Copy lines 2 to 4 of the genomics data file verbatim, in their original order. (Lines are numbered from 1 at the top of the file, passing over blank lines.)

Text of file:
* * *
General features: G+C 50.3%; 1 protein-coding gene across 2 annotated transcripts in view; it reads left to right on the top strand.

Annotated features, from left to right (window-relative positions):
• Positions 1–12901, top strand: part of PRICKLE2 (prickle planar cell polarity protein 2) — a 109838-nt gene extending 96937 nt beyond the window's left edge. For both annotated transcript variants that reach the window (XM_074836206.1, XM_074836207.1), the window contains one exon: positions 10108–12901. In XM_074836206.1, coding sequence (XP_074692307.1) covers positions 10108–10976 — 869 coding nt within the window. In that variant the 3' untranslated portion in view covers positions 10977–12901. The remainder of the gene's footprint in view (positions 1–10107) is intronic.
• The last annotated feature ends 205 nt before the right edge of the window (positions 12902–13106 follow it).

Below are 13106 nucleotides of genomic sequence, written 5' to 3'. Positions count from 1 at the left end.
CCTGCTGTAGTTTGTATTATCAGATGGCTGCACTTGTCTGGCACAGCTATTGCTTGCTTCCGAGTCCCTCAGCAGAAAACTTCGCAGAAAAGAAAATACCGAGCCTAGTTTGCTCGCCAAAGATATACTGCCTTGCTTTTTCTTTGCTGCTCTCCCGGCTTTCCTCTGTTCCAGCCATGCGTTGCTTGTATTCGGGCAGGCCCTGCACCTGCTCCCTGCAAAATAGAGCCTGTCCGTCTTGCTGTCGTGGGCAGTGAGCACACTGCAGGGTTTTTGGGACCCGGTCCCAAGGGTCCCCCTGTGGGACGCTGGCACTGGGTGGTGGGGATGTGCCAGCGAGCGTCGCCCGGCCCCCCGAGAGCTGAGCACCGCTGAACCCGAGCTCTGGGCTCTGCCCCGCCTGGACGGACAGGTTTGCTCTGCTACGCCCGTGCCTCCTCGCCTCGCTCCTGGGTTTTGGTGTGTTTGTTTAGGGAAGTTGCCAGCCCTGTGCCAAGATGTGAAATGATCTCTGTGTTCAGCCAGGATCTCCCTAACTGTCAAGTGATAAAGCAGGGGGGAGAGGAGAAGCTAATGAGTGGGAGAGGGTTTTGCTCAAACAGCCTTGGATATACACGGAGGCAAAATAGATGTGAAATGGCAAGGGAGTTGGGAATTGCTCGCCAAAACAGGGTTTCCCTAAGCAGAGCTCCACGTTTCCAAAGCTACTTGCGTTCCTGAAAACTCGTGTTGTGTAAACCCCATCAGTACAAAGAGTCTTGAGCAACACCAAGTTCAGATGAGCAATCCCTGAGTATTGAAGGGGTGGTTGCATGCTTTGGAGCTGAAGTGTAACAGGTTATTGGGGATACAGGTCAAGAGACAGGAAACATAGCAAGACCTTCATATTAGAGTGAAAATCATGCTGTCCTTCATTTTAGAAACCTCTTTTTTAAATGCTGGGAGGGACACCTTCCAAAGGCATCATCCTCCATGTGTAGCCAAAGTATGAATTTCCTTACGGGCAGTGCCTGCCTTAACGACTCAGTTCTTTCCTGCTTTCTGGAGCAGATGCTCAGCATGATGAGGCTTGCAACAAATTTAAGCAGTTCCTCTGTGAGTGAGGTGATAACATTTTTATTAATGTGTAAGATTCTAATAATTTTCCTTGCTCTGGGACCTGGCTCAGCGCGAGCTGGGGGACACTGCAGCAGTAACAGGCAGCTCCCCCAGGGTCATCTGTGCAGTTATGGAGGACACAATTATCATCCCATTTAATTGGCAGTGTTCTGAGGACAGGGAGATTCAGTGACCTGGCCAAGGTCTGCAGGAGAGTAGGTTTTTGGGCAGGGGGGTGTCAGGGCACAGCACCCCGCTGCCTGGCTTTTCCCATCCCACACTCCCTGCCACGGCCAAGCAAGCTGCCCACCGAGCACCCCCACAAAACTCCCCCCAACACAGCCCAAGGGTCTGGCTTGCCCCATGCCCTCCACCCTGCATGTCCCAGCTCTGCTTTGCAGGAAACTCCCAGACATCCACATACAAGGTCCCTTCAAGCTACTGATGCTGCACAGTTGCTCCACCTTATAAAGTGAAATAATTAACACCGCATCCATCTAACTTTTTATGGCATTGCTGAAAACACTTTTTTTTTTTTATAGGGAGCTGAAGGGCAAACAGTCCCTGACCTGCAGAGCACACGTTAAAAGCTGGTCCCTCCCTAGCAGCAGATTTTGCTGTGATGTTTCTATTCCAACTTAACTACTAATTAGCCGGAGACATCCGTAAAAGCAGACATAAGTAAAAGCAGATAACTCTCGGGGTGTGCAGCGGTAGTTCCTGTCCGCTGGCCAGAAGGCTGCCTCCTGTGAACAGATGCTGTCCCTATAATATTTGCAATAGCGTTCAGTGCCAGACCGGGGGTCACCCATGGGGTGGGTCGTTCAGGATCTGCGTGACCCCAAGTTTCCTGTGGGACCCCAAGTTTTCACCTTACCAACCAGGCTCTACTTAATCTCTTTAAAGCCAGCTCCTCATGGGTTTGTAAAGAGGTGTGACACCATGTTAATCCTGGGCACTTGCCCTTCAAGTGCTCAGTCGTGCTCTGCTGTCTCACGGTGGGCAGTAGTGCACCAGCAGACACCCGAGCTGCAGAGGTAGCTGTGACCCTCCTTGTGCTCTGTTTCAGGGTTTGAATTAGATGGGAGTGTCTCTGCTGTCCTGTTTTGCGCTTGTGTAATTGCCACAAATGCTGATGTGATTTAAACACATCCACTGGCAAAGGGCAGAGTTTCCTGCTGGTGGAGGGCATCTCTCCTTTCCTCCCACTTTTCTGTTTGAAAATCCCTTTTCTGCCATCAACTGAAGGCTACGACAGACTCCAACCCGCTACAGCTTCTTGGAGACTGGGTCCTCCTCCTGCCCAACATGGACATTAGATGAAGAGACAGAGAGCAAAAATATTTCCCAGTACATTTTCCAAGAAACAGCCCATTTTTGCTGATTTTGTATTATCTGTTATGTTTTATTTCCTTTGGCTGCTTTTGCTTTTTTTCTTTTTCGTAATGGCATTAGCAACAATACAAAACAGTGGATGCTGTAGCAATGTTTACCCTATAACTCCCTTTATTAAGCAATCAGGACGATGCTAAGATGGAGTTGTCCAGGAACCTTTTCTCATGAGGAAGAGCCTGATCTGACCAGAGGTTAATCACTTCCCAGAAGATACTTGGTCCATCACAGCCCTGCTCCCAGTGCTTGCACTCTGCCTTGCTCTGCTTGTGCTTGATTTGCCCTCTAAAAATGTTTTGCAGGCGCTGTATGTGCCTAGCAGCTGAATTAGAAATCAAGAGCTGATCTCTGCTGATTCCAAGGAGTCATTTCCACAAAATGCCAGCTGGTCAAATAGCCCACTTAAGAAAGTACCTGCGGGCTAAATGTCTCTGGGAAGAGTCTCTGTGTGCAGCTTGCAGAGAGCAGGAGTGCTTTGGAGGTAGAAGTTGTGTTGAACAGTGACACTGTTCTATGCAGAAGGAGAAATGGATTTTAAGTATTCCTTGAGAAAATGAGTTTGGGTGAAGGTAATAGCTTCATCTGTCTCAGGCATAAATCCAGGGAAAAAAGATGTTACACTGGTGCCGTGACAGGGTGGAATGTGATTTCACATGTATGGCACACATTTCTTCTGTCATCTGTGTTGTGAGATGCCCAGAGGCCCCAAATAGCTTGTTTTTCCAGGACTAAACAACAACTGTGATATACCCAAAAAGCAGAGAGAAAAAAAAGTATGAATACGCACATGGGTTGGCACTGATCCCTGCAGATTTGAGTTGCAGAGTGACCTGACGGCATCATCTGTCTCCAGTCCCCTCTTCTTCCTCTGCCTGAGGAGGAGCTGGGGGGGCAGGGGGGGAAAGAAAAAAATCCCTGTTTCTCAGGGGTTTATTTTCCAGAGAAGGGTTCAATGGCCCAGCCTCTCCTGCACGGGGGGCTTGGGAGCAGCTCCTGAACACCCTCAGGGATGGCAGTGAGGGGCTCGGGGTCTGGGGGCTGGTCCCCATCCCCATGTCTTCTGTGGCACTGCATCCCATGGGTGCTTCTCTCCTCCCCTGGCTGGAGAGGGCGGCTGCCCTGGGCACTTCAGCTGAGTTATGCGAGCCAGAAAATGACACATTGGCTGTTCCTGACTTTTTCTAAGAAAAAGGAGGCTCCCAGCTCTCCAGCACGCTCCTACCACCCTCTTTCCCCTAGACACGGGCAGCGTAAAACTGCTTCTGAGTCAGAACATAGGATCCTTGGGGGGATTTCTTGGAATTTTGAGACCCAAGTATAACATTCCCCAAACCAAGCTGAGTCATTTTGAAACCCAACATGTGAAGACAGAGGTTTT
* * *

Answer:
Annotated features, from left to right (window-relative positions):
• Positions 1–12901, top strand: part of PRICKLE2 (prickle planar cell polarity protein 2) — a 109838-nt gene extending 96937 nt beyond the window's left edge. For both annotated transcript variants that reach the window (XM_074836206.1, XM_074836207.1), the window contains one exon: positions 10108–12901. In XM_074836206.1, coding sequence (XP_074692307.1) covers positions 10108–10976 — 869 coding nt within the window. In that variant the 3' untranslated portion in view covers positions 10977–12901. The remainder of the gene's footprint in view (positions 1–10107) is intronic.
• The last annotated feature ends 205 nt before the right edge of the window (positions 12902–13106 follow it).